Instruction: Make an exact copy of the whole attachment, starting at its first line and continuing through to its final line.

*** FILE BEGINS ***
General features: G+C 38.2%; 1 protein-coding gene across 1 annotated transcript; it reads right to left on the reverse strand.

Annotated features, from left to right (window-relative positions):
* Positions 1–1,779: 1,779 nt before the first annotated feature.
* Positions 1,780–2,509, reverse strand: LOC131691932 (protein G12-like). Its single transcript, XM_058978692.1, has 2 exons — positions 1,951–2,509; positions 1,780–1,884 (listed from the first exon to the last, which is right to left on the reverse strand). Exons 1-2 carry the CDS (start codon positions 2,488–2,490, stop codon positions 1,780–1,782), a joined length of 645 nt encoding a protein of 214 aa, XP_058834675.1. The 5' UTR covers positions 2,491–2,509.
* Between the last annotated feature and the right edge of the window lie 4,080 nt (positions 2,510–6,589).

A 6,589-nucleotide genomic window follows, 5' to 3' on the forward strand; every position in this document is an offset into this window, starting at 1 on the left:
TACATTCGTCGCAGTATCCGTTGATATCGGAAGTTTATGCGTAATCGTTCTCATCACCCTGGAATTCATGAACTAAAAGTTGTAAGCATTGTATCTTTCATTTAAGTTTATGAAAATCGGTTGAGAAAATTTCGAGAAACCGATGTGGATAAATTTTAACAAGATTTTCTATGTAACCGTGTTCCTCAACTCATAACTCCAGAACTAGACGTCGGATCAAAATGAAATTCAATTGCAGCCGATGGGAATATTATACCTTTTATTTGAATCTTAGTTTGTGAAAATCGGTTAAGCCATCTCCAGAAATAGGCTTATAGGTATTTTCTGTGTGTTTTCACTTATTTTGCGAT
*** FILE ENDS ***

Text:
General features: G+C 38.2%; 1 protein-coding gene across 1 annotated transcript; it reads right to left on the reverse strand.

Annotated features, from left to right (window-relative positions):
* Positions 1–1,779: 1,779 nt before the first annotated feature.
* Positions 1,780–2,509, reverse strand: LOC131691932 (protein G12-like). Its single transcript, XM_058978692.1, has 2 exons — positions 1,951–2,509; positions 1,780–1,884 (listed from the first exon to the last, which is right to left on the reverse strand). Exons 1-2 carry the CDS (start codon positions 2,488–2,490, stop codon positions 1,780–1,782), a joined length of 645 nt encoding a protein of 214 aa, XP_058834675.1. The 5' UTR covers positions 2,491–2,509.
* Between the last annotated feature and the right edge of the window lie 4,080 nt (positions 2,510–6,589).

A 6,589-nucleotide genomic window follows, 5' to 3' on the forward strand; every position in this document is an offset into this window, starting at 1 on the left:
TACATTCGTCGCAGTATCCGTTGATATCGGAAGTTTATGCGTAATCGTTCTCATCACCCTGGAATTCATGAACTAAAAGTTGTAAGCATTGTATCTTTCATTTAAGTTTATGAAAATCGGTTGAGAAAATTTCGAGAAACCGATGTGGATAAATTTTAACAAGATTTTCTATGTAACCGTGTTCCTCAACTCATAACTCCAGAACTAGACGTCGGATCAAAATGAAATTCAATTGCAGCCGATGGGAATATTATACCTTTTATTTGAATCTTAGTTTGTGAAAATCGGTTAAGCCATCTCCAGAAATAGGCTTATAGGTATTTTCTGTGTGTTTTCACTTATTTTGCGAT